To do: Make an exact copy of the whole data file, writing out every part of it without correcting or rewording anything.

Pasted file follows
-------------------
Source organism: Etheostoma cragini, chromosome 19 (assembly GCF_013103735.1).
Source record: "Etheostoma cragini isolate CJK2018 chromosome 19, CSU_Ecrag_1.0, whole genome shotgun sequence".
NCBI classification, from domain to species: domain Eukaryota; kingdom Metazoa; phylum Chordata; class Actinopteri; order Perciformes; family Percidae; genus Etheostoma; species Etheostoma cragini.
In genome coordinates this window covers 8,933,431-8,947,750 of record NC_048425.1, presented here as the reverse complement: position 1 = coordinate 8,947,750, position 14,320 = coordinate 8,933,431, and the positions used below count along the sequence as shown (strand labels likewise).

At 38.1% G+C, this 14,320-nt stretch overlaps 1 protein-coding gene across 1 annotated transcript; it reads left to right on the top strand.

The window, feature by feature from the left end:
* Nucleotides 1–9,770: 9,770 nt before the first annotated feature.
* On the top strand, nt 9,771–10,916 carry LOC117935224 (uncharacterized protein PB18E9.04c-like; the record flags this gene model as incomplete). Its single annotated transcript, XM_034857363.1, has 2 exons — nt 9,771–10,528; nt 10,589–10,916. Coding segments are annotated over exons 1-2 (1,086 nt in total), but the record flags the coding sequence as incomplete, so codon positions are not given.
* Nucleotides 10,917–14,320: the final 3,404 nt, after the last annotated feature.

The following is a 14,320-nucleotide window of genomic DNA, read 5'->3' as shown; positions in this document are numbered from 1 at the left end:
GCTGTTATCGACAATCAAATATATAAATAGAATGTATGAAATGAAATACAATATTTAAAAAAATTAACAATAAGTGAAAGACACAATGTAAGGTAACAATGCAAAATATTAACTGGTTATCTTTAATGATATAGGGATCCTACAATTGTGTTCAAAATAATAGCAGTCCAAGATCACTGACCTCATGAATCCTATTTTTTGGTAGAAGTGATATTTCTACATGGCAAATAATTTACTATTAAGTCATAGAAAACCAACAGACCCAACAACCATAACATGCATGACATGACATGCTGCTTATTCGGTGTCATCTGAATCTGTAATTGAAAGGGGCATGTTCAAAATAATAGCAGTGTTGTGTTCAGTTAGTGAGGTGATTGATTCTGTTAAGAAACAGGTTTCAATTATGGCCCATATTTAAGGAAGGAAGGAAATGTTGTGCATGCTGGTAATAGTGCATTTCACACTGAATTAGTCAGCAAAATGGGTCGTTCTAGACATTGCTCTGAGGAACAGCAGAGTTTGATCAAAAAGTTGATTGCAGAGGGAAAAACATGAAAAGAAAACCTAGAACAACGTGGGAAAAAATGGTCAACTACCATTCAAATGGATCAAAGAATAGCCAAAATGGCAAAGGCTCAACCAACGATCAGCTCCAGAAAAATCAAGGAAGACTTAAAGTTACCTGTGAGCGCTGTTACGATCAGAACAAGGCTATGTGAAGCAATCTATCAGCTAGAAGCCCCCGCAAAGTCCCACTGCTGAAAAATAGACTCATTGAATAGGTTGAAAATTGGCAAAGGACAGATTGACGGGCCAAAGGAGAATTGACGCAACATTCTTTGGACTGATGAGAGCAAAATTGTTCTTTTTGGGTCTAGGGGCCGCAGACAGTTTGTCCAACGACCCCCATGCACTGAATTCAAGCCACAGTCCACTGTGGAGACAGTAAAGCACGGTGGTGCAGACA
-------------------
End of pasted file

Source organism: Etheostoma cragini, chromosome 19 (assembly GCF_013103735.1).
Source record: "Etheostoma cragini isolate CJK2018 chromosome 19, CSU_Ecrag_1.0, whole genome shotgun sequence".
NCBI classification, from domain to species: domain Eukaryota; kingdom Metazoa; phylum Chordata; class Actinopteri; order Perciformes; family Percidae; genus Etheostoma; species Etheostoma cragini.
In genome coordinates this window covers 8,933,431-8,947,750 of record NC_048425.1, presented here as the reverse complement: position 1 = coordinate 8,947,750, position 14,320 = coordinate 8,933,431, and the positions used below count along the sequence as shown (strand labels likewise).

At 38.1% G+C, this 14,320-nt stretch overlaps 1 protein-coding gene across 1 annotated transcript; it reads left to right on the top strand.

The window, feature by feature from the left end:
* Nucleotides 1–9,770: 9,770 nt before the first annotated feature.
* On the top strand, nt 9,771–10,916 carry LOC117935224 (uncharacterized protein PB18E9.04c-like; the record flags this gene model as incomplete). Its single annotated transcript, XM_034857363.1, has 2 exons — nt 9,771–10,528; nt 10,589–10,916. Coding segments are annotated over exons 1-2 (1,086 nt in total), but the record flags the coding sequence as incomplete, so codon positions are not given.
* Nucleotides 10,917–14,320: the final 3,404 nt, after the last annotated feature.

The following is a 14,320-nucleotide window of genomic DNA, read 5'->3' as shown; positions in this document are numbered from 1 at the left end:
GCTGTTATCGACAATCAAATATATAAATAGAATGTATGAAATGAAATACAATATTTAAAAAAATTAACAATAAGTGAAAGACACAATGTAAGGTAACAATGCAAAATATTAACTGGTTATCTTTAATGATATAGGGATCCTACAATTGTGTTCAAAATAATAGCAGTCCAAGATCACTGACCTCATGAATCCTATTTTTTGGTAGAAGTGATATTTCTACATGGCAAATAATTTACTATTAAGTCATAGAAAACCAACAGACCCAACAACCATAACATGCATGACATGACATGCTGCTTATTCGGTGTCATCTGAATCTGTAATTGAAAGGGGCATGTTCAAAATAATAGCAGTGTTGTGTTCAGTTAGTGAGGTGATTGATTCTGTTAAGAAACAGGTTTCAATTATGGCCCATATTTAAGGAAGGAAGGAAATGTTGTGCATGCTGGTAATAGTGCATTTCACACTGAATTAGTCAGCAAAATGGGTCGTTCTAGACATTGCTCTGAGGAACAGCAGAGTTTGATCAAAAAGTTGATTGCAGAGGGAAAAACATGAAAAGAAAACCTAGAACAACGTGGGAAAAAATGGTCAACTACCATTCAAATGGATCAAAGAATAGCCAAAATGGCAAAGGCTCAACCAACGATCAGCTCCAGAAAAATCAAGGAAGACTTAAAGTTACCTGTGAGCGCTGTTACGATCAGAACAAGGCTATGTGAAGCAATCTATCAGCTAGAAGCCCCCGCAAAGTCCCACTGCTGAAAAATAGACTCATTGAATAGGTTGAAAATTGGCAAAGGACAGATTGACGGGCCAAAGGAGAATTGACGCAACATTCTTTGGACTGATGAGAGCAAAATTGTTCTTTTTGGGTCTAGGGGCCGCAGACAGTTTGTCCAACGACCCCCATGCACTGAATTCAAGCCACAGTCCACTGTGGAGACAGTAAAGCACGGTGGTGCAGACA